"There is no such thing as property in a trade-mark except as a right appurtenant to an established business or trade in connection with which the mark is employed. The law of trade-marks is but a part of the broader law of unfair competition; the right to a particular mark grows out of its use, not its mere adoption; its function is simply to designate the goods as the product of a particular trader and to protect his good will against the sale of another's product as his; and it is not the subject of property except in connection with an existing business.
* * * * * *
"The owner of a trade-mark may not, like the proprietor of a patented invention, make a negative and merely prohibitive use of it as a monopoly."


Plaintiff argues alternatively that it is entitled to injunctive relief on the second claim in its complaint, under New York's anti-dilution statute. N.Y.Gen.Bus. L. § 368-d (McKinney 1984).[5] There are three elements of such a claim: (1) distinctiveness of the mark, either that the mark is "truly of distinctive quality" or has acquired secondary meaning in the eyes of the public; (2) likelihood of dilution, either as the result of blurring of product identification or the tarnishing of an affirmative association that a mark has come to convey; and (3) predatory intent. Sally Gee, Inc. v. Myra Hogan, Inc., 699 F.2d 621, 625-26 (2d Cir.1983). I believe plaintiff's proof fails on all three elements, but in any event there is simply no evidence whatever in the record that defendant "`selected its mark with the express intent of trading on plaintiff's reputation.'" Information *80 Clearing House, supra, 492 F. Supp. at 162 n. 44 (quoting Exquisite Form Industries, Inc. v. Exquisite Fabrics of London, 378 F. Supp. 403, 414-15 (S.D.N.Y.1974)). Therefore, even if I were inclined to accept at face value plaintiff's contention that its mark is well established and recognized in the gay community, and to credit its assertion that the blizzard of press clippings about defendant's "Tunnel" submitted by plaintiff both during and after trial establish a danger of dilution or tarnishment, plaintiff's claim would nonetheless fail.



The above shall constitute my findings of fact and conclusions of law pursuant to Rule 52(a), Fed.R.Civ.P. The injunction is denied and the complaint is dismissed.



[1] Plaintiff seeks only an injunction; it has waived any right to monetary damages based upon alleged loss of patronage.

[2] The evidence at trial confirms the Court of Appeals' conclusion that such terms as "leather" suggest varying images of roughness. 822 F.2d at 333 n. 1. According to one witness, bars range from "Lacoste," apparently a reference to the well known sportswear manufacturer, at the gentle end of the spectrum, through "Levi" or "cowboy," and "leather," to "motorcycle" at the rough end. Trial Tr. 30-33.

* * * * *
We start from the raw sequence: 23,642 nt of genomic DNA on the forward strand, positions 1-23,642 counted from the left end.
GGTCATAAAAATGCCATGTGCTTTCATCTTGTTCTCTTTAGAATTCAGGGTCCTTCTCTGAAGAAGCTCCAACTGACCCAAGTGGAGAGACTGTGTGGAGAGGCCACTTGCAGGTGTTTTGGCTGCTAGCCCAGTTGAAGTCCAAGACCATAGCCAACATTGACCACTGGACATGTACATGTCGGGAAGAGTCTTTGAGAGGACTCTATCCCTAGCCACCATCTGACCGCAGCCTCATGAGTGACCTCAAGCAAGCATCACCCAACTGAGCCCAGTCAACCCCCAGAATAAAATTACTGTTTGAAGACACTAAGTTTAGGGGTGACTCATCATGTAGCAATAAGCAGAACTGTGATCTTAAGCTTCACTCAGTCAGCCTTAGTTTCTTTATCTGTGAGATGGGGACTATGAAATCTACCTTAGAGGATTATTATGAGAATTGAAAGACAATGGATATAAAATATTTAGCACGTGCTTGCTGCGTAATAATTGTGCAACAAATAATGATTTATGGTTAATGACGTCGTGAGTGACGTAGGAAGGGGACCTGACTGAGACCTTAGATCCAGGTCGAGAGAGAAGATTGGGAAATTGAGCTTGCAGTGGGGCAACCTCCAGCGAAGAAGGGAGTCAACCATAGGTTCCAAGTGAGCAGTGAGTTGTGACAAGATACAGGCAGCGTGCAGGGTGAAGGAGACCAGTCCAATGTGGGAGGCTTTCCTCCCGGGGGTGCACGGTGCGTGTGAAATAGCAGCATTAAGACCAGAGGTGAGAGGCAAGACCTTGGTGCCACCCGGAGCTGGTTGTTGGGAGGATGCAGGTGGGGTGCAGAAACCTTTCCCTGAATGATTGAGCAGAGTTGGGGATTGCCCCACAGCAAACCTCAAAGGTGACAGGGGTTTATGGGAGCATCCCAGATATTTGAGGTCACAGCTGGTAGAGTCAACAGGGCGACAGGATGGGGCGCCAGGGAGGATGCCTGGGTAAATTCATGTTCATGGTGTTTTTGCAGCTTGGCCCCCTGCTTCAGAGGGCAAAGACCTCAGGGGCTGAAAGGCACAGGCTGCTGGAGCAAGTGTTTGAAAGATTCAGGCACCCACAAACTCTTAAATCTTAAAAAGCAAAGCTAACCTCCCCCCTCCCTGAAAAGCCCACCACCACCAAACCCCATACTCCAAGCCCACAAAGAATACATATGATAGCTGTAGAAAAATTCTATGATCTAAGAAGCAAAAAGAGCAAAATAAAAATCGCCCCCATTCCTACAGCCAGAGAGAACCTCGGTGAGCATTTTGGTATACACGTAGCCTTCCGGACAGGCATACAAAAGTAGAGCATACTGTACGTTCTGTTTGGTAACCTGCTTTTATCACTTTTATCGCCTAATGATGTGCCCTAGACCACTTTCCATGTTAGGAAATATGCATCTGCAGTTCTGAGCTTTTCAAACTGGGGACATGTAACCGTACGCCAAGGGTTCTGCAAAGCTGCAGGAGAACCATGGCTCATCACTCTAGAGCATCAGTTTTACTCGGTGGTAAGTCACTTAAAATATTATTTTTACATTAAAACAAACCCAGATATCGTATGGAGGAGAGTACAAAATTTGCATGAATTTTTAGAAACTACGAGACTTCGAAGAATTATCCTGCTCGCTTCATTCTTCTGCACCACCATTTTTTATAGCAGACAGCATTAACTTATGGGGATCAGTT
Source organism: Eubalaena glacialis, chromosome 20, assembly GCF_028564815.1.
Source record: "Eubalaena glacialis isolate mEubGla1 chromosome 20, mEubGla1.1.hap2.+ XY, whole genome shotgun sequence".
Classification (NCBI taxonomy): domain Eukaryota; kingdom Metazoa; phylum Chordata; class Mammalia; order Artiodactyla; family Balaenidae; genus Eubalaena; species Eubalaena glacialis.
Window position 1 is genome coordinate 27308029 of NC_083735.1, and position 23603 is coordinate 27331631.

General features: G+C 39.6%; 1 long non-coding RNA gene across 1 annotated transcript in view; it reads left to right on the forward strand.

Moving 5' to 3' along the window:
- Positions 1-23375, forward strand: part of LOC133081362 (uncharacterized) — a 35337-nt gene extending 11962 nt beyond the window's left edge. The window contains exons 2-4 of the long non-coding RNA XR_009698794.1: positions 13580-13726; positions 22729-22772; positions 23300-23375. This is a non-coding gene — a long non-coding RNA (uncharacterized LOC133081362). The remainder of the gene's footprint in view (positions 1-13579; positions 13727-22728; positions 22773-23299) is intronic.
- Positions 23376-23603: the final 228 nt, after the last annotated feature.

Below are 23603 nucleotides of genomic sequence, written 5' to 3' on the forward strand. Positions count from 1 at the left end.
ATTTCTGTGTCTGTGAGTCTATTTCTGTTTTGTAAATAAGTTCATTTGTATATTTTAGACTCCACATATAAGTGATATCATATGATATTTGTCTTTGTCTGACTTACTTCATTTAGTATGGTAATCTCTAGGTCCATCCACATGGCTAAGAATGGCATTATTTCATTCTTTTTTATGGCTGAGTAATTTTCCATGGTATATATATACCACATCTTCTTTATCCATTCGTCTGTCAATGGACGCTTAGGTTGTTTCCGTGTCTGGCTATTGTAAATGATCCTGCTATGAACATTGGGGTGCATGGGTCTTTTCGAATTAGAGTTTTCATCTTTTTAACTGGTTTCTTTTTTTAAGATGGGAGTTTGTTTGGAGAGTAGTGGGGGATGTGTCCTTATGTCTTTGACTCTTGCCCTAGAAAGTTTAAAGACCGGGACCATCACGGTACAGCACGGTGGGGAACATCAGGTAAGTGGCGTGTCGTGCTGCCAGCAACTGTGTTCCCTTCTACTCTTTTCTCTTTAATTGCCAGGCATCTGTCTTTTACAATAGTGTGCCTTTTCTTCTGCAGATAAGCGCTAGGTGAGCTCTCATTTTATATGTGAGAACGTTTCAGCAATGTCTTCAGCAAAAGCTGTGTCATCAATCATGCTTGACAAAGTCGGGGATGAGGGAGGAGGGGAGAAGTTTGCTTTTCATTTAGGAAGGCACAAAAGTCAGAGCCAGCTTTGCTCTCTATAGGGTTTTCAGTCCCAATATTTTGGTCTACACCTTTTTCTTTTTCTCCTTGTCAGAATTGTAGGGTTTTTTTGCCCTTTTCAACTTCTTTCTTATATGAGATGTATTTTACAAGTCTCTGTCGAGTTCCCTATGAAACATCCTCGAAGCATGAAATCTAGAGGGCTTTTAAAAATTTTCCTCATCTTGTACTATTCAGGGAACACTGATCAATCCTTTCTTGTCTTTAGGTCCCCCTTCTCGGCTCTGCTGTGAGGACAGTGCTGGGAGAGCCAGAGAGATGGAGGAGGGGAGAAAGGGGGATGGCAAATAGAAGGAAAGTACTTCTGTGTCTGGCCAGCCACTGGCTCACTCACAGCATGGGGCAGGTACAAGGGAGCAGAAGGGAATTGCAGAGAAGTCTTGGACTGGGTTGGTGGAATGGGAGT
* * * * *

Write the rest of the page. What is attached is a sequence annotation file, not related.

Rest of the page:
[3] Defendant has argued that homosexuals generally are likely to exercise greater care than heterosexuals in choosing places of recreation because they wish to avoid being made to feel uncomfortable on account of their sexuality, an argument to some degree consistent with plaintiff's speculation that its reputation might suffer as the result of discomfort by those who, intending to visit plaintiff's "Tunnel Bar," might go instead to defendant's "Tunnel" on a night that is not a "gay night." Defendant's argument is plausible, but there is nothing in the way of evidence to support it. Absent evidence, I decline what I take to be an invitation to take judicial notice of differences in care and perhaps sophistication based on differences in sexual preference. See Rule 201(b), Fed.R.Evid.

[4] Because an injunction is an equitable remedy, even if a likelihood of confusion were found a court would be justified in denying an injunction if other equitable factors, such as relative prejudice to the parties, militated against granting such relief. Vitarroz, supra, 644 F.2d at 969. However, inasmuch as the Lanham Act, even in a case of "reverse confusion," protects only against injury that results from confusion, Banff, supra, 841 F.2d at 487, it is unnecessary to consider other equitable factors once likelihood of confusion has been found not to exist.

[5] That statute provides as follows: "Likelihood of injury to business reputation or of dilution of the distinctive quality of a mark or trade name shall be a ground for injunctive relief in cases of infringement of a mark registered or not registered or in cases of unfair competition, notwithstanding the absence of competition between the parties or the absence of confusion as to the source of goods or services."